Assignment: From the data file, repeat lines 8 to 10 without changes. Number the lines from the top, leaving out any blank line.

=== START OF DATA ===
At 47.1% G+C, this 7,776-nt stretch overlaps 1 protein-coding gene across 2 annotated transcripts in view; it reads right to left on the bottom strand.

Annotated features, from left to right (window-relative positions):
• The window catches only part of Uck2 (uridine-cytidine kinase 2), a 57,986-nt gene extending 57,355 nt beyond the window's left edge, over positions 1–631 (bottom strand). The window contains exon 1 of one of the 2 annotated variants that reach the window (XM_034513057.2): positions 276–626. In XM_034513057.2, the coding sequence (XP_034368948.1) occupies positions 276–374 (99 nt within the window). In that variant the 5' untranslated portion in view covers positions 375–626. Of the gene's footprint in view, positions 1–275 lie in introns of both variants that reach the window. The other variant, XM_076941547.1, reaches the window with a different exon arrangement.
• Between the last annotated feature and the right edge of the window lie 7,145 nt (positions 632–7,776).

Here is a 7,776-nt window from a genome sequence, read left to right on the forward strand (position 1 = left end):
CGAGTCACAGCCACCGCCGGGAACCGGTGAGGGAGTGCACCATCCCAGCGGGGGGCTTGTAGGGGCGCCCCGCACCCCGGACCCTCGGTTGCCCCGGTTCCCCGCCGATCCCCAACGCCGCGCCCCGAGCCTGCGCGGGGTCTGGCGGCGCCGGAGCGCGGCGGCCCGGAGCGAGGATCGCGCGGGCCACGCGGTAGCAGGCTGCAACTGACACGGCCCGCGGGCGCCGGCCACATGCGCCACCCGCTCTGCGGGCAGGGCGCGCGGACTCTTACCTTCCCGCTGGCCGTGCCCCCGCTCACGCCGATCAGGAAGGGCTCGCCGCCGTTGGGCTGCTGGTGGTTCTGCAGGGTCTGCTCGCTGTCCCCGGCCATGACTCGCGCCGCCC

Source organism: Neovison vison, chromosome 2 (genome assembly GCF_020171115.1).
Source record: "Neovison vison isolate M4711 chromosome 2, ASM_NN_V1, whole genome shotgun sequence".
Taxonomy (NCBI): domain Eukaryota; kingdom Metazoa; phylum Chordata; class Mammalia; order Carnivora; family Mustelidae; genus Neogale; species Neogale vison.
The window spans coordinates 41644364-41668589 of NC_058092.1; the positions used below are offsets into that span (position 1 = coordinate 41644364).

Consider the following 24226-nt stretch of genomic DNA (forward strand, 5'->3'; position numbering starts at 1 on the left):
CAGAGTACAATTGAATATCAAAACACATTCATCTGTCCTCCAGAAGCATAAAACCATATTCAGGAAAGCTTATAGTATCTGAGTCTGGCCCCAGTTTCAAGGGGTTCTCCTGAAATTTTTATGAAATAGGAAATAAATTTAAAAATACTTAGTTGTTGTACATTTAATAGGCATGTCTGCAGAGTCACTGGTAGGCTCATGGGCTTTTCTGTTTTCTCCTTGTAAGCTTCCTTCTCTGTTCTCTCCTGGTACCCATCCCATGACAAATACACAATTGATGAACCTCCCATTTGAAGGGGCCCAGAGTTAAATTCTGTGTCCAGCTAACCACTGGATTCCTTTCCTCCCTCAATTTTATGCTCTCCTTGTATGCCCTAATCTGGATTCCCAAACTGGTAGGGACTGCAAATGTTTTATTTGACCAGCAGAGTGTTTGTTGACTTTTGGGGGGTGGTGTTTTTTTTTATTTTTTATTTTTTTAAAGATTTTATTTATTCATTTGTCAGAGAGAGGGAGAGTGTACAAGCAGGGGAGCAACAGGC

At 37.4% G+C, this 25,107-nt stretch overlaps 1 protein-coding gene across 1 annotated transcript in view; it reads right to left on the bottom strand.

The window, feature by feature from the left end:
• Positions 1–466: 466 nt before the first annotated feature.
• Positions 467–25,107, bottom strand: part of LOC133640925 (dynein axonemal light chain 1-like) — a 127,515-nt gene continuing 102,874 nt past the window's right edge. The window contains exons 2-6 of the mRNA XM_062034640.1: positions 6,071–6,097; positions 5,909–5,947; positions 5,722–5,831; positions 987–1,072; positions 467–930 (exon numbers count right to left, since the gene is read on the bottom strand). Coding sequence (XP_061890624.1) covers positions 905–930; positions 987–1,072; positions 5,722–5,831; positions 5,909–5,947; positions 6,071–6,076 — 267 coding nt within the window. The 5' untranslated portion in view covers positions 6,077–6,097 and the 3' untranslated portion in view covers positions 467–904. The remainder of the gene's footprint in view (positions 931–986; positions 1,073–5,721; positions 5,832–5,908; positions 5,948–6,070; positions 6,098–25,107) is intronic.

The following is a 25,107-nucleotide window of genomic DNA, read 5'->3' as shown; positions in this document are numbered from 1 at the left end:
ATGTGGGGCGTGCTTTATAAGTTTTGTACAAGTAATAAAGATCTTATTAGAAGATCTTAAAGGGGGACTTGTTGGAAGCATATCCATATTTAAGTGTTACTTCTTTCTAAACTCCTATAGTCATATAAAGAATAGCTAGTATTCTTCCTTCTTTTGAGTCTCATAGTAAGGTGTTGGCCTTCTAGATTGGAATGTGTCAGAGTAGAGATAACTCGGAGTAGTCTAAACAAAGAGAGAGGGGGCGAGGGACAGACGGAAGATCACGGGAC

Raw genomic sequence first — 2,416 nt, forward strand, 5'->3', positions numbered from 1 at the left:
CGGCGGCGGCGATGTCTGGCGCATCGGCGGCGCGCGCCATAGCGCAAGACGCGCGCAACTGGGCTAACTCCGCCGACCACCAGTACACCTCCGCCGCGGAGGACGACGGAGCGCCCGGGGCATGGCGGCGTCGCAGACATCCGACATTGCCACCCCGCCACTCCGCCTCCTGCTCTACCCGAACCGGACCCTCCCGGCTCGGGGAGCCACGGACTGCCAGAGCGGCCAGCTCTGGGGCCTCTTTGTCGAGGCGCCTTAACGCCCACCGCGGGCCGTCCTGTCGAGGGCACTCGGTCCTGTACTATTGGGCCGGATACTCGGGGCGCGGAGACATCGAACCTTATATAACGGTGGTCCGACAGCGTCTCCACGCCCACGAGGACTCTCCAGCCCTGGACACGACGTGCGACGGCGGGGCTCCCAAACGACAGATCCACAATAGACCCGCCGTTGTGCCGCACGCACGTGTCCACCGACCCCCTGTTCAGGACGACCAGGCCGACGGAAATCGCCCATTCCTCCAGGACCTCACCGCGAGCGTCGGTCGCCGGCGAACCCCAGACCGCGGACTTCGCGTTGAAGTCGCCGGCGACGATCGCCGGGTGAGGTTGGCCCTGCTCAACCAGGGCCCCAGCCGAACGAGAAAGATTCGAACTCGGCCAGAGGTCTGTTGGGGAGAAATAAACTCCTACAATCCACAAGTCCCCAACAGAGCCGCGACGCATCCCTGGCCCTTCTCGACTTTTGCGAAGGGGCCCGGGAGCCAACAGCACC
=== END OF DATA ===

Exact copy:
Source record: "Neovison vison isolate M4711 chromosome 2, ASM_NN_V1, whole genome shotgun sequence".
Taxonomy (NCBI): domain Eukaryota; kingdom Metazoa; phylum Chordata; class Mammalia; order Carnivora; family Mustelidae; genus Neogale; species Neogale vison.
The window spans coordinates 41644364-41668589 of NC_058092.1; the positions used below are offsets into that span (position 1 = coordinate 41644364).